Oracle purchased Sun in 2010. It renamed StarOffice to Oracle OpenOffice. Like StarOffice, it was the commercial twin of Oracle only kept them for two years. was owned by Sun for 10 years until the company was purchased by Oracle. Many of the developers were unhappy with how Oracle was handling the project, and several of them left in 2011 to form The Document Foundation, the organization behind LibreOffice.

The open-source suite was the dominate suite on Linux distros before LibreOffice came on the scene. It also had versions for Windows and a few other operating systems. Version 3.0 was the first one that ran natively on Mac OSX. Previous version required Mac users to launch the suite using Unix.

OpenOffice and LibreOffice have the same applications and source code. LibreOffice is based on it.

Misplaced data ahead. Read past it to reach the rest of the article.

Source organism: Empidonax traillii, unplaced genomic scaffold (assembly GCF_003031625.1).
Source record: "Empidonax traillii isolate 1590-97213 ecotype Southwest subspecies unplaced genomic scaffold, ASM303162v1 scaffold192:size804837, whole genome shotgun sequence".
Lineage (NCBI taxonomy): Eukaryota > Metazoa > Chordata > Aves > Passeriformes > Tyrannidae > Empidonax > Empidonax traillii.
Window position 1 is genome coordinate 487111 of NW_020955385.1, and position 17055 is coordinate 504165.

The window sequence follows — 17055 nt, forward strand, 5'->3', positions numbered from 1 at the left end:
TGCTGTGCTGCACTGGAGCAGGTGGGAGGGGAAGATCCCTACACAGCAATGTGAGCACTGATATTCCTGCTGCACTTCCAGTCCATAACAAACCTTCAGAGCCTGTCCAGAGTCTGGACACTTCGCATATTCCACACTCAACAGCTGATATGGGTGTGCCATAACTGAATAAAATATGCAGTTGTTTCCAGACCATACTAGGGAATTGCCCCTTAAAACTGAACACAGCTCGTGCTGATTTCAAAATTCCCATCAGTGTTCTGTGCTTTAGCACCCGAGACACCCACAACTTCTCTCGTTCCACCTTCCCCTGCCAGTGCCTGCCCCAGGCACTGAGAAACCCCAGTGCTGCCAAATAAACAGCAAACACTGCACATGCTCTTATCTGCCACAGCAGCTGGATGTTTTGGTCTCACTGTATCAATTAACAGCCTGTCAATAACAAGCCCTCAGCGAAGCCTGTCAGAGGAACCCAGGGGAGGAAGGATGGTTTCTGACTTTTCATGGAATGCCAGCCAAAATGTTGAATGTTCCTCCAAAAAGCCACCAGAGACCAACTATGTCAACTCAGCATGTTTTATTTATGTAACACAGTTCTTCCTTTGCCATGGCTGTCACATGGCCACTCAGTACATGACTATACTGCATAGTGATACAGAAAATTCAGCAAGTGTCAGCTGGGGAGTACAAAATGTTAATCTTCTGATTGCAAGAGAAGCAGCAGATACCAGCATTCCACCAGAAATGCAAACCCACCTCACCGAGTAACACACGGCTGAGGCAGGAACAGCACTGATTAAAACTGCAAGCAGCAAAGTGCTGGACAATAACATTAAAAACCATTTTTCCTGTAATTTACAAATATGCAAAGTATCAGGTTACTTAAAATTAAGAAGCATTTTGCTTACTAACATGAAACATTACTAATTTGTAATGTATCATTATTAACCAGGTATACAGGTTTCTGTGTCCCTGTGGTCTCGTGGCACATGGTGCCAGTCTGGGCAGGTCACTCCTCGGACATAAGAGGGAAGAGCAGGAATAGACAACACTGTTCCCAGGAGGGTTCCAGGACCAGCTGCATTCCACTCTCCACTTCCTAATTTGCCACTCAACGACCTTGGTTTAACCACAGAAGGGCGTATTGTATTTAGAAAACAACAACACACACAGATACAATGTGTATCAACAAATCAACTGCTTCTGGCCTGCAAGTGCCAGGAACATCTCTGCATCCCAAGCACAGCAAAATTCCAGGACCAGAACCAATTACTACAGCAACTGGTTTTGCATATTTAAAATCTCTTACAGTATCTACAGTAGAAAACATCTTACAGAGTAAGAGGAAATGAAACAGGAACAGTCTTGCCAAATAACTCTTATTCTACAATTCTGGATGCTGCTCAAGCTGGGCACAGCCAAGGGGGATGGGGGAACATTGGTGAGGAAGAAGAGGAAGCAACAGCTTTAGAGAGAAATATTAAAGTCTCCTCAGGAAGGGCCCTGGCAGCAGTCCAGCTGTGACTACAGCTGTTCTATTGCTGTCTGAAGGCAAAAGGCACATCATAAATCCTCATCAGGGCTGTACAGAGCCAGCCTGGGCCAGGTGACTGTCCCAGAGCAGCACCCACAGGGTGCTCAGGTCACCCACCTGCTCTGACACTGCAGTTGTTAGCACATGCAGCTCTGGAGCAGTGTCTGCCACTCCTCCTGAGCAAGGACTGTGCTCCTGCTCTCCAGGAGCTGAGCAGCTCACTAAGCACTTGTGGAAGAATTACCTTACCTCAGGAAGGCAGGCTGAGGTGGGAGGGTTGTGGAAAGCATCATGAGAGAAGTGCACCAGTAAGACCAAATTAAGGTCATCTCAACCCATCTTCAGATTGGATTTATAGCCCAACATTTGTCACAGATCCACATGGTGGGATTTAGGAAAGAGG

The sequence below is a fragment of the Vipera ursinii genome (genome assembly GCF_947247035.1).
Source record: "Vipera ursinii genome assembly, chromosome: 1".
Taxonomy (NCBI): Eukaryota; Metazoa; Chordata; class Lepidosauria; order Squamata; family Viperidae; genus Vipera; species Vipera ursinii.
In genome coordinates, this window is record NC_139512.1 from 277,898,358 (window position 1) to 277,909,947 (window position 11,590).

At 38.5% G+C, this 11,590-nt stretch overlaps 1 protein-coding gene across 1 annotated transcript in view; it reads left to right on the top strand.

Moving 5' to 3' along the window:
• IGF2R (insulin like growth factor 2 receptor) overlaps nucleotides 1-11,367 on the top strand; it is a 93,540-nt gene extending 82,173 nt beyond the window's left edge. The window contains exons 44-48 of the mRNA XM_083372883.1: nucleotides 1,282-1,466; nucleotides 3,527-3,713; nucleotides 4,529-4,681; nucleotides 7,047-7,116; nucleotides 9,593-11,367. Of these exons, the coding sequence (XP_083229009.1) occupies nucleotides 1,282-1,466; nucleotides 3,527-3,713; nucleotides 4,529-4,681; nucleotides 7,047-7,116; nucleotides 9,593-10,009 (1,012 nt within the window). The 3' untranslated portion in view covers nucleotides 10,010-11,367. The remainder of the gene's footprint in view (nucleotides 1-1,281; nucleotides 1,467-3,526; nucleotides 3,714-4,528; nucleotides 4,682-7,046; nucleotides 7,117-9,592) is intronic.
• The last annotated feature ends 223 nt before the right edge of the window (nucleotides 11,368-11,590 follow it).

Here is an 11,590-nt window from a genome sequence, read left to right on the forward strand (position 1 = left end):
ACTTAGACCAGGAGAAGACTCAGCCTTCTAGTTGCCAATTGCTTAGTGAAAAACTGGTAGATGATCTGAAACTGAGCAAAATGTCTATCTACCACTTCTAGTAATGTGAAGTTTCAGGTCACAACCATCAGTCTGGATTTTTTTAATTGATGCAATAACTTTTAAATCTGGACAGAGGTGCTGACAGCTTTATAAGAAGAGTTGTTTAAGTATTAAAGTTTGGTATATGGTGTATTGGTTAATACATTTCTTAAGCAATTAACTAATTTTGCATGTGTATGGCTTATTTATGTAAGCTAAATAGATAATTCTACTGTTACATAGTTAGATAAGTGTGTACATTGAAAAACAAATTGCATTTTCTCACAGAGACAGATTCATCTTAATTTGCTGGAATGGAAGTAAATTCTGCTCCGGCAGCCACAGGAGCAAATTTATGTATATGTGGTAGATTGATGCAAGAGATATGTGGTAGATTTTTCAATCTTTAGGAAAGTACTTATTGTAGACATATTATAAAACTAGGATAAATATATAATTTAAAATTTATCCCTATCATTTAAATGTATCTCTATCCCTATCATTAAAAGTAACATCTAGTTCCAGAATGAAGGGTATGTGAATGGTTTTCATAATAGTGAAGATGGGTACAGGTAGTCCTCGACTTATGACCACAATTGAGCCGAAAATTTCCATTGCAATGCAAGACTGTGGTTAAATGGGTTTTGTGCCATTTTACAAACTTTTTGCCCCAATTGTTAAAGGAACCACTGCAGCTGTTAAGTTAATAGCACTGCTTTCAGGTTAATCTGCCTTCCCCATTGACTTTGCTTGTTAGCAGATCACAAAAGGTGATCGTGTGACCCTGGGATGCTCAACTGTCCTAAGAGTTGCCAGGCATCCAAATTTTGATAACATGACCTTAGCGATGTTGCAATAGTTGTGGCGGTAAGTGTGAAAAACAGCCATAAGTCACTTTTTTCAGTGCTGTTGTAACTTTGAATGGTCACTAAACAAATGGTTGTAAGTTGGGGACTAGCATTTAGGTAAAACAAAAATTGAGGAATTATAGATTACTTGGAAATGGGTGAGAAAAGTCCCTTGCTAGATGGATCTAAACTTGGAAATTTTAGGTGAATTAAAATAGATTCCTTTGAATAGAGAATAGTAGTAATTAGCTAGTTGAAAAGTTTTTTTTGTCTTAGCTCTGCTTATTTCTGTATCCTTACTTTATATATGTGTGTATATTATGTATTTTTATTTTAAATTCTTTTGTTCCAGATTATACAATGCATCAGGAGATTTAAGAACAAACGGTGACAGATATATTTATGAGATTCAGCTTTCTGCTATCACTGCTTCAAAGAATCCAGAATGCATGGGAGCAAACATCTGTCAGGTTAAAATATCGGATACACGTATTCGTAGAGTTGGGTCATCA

LibreOffice comes into existence

A group of volunteers for were concerned about the direction Oracle would take the open-source project. They had wanted Sun to take a more equal approach to the development of the project before the company was bought out, and Sun had stated in 2000 that a non-profit organization would be over the management and development of the suite. The intended organization was never formed.

The community was bothered by Oracle’s lack of commitment to, and The Document Foundation was founded in 2010. Several months later LibreOffice 3.3 was released. It was based on the source code for 3.3.

The two suites were very similar in the beginning, but due to the focus of The Document Foundation and the development cycle, LibreOffice is more advanced. It releases new versions every six months, so it is more advanced than Oracle donated OpenOffice to the Apache Foundation, and it is now called Apache OpenOffice.

The first version of LibreOffice was based on 3.3, so it was called LibreOffice 3.3. LibreOffice’s latest version is 7.1.